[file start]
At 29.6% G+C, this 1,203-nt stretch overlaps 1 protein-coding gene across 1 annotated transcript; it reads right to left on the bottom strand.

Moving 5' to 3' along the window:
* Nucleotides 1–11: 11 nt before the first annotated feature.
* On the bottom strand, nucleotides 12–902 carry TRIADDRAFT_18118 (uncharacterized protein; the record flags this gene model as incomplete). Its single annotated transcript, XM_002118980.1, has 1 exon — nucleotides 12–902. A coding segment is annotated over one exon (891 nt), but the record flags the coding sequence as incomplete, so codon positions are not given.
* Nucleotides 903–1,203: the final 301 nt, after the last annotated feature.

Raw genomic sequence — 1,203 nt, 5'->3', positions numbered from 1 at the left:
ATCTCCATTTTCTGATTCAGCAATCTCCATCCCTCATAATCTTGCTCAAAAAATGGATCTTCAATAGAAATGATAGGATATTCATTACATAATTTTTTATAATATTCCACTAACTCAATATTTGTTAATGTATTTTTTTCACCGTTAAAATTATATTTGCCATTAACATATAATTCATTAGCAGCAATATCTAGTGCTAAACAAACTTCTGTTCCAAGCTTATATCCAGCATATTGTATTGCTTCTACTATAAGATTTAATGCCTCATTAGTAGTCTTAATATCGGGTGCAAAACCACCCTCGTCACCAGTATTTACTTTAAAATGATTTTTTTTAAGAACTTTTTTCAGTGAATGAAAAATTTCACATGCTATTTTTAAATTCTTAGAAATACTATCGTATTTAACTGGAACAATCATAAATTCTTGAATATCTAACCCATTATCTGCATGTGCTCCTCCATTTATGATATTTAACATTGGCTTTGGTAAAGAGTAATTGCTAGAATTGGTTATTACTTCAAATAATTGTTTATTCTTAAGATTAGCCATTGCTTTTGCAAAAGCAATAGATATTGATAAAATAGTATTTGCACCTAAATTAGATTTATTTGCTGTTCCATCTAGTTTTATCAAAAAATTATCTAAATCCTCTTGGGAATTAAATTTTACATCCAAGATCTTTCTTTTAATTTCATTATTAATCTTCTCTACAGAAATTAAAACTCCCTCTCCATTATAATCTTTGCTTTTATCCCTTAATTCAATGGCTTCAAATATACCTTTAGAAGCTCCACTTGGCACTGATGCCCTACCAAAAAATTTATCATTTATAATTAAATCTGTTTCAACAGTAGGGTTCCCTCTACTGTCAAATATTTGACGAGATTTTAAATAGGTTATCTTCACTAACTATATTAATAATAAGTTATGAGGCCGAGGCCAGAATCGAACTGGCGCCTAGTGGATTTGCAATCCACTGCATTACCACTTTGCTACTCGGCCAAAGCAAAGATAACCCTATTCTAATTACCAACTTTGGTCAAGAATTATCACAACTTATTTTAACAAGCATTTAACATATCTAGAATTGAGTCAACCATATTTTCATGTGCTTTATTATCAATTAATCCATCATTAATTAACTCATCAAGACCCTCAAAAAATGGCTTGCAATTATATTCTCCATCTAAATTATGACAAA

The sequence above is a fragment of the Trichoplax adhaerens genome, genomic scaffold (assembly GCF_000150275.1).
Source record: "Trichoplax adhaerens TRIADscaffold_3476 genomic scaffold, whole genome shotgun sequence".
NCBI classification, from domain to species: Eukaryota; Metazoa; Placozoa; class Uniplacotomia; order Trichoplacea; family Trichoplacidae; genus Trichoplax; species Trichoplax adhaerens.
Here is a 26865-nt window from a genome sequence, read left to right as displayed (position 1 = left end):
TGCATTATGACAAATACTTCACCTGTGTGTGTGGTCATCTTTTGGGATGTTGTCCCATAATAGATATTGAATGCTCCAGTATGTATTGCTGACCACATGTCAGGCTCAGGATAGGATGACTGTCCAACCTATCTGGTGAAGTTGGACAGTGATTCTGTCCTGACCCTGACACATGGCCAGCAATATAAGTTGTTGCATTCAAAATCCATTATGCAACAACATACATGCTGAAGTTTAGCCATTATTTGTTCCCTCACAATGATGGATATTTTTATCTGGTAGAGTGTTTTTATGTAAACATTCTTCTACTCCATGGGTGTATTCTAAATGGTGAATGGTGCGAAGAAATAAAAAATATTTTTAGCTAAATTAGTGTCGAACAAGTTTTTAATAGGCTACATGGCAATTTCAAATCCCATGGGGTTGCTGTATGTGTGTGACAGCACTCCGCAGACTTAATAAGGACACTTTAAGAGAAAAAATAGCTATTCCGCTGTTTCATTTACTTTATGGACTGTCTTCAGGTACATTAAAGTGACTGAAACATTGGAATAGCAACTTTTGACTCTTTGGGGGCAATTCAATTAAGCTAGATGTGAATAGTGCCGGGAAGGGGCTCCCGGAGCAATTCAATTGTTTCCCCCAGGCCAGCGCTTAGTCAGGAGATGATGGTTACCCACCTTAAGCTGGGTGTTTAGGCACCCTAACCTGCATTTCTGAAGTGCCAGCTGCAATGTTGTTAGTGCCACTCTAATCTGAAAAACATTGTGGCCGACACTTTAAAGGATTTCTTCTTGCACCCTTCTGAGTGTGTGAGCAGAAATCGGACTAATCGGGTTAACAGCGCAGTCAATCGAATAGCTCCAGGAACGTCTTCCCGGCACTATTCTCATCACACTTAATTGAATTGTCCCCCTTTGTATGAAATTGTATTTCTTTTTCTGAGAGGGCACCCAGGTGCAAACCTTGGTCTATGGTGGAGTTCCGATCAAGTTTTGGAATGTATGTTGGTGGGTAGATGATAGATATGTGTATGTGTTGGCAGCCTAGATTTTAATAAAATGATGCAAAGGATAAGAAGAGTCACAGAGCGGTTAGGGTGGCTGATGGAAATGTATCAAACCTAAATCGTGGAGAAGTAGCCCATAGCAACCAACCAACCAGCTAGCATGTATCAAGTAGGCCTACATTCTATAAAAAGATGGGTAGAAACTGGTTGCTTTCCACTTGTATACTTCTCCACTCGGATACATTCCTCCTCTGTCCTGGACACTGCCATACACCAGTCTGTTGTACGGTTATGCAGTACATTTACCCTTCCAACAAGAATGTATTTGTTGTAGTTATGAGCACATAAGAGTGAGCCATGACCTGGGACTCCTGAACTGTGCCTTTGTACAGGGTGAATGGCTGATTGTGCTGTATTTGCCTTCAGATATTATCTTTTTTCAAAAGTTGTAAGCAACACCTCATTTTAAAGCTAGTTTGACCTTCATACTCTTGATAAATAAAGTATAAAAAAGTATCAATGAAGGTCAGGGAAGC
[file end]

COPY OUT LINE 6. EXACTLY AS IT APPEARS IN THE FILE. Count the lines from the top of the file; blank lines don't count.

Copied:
Raw genomic sequence — 1,203 nt, 5'->3', positions numbered from 1 at the left: